Has the internet killed the high-street?

We all known that Britain has been, and still is, in the grasp of some fairly serious money problems. Redundancy, unemployment levels, businesses closing down altogether or moving production abroad seem commonplace amongst the headlines nowadays.

I read a piece today on BBC news about HMV, whom also owns Waterstones, closing 60 of their stores due to lower than expected/hoped for sales and share levels. Next have reported a £22mdrop in sales and blame it on people staying way from stores due to the snow. While I won’t deny that the snow will have had a significgant effect on Xmas shopping on the high-street this winter – I have to wonder if as a nation, we just don’t use physical stores like we did. The internet is expanding daily and what you can’t do online isn’t worth thinking about. With petrol prices going up, rubbish weather and increasingly busy lives it is no wonder that people seem to be preferring to shop online.

Myself, as much as I hate the idea of physical stores going down the pan, have to say that I much prefer online shopping. No venturing out in the bad weather, no queues, no parking, and no petrol to pay – for us it’s a no-brainer. That, and I find it so much cheaper to buy online. It is easier to compare prices, shop around for deals and special offers, get cash-back and there are so many unique internet shops/sites to browse which make shopping pleasurable again. Despite having to pay delivery on most items – this is usually much cheaper than the petrol you pay, the necessary lunch/coffee break/snack when out, and I’m sure it reduces the amount of impulse buying. Thinking about it – I can’t afford to visit the highstreet anymore!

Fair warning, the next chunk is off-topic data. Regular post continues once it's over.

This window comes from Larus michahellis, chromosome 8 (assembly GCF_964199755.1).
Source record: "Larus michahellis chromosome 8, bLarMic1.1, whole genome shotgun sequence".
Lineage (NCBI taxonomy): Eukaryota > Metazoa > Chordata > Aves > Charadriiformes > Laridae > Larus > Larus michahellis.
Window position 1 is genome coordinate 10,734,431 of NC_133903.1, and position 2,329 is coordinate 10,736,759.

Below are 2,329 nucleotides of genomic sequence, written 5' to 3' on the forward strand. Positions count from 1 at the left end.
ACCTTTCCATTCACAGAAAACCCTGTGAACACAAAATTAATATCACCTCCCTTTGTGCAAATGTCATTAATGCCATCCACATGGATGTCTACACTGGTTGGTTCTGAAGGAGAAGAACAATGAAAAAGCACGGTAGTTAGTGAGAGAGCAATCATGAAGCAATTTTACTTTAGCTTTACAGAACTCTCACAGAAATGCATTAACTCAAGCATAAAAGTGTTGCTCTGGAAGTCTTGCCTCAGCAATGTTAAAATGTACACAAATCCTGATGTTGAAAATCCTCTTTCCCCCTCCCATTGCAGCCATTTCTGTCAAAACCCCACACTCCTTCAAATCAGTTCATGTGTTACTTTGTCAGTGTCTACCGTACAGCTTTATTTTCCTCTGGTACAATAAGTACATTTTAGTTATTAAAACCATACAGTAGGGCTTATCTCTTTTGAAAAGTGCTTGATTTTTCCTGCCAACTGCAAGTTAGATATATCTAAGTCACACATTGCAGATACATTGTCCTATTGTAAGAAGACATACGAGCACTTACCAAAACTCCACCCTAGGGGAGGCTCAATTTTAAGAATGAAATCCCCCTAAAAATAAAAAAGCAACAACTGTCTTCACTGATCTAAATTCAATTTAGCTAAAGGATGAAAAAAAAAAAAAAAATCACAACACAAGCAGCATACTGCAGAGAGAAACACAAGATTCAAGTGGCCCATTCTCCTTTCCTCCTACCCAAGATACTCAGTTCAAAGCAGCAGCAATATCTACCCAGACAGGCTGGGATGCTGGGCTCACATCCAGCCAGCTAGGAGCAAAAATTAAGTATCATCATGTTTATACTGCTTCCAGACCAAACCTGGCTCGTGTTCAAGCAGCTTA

What do you think? Has it become so much easier to buy online, to return and reorder unsuitable items and compare prices, that the high-street is dying out? I hope not, but time will tell.

My question for today is : How have your shopping habits changed over recent years and do you think internet shopping has or will take over?

Link to BBC news and the story that prompted this post.

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4 comments / Add your comment below

  1. I think the high street itself has little going for it these days, the internet is part of the cause (not sure that blame is the right word?)

    If I want a DVD or CD I have a few options
    1- order it online,. It arrives on release day, Free delivery mostly, can choose the best price and I can get cashback on my orders too
    2- pop it in my trolley when I go to Tesco. Free parking and I’m going to shop there anyway. Clubcard points. If it’s out of stock I haven’t wasted a journey.
    3- Go to a high street, pay for parking, hope that it’s there and pay whatever non competetive price is being offered.

    HMV don’t help themselves with their online prices being different to in store either.

    Now I LOVE shopping, but I think it’s more of the stick from the high street than the carrot of the internet for me. I dislike paying to park in a shopping centre car park. Where’s the fun in spending £10 in parking when you don’t know if you will find what you want if you only want one thing? On the rare occasion I have a spree I will go to a large shopping centre like Milton Keynes or The Bullring in Birmingham and happily pay for a days parking, but it’s not worth it if its a one off. That’s when the internet wins.

    Large shopping centres have their place and can’t compare to the average high street. An average high street is full of poundshops, pawn shops like cash converters and places like Brighthouse. It’s not a place I could envisage going to do all my Christmas shopping.

    I’m not sure Nexts problem as they have a massive online shopping business and have out of town stores all over the place. They need to look at their prices IMO. Higher end high street prices for lower end quality. Why pay so much for high street mass produced clothes when I can go to New Look, Primark or Tesco for half the price.

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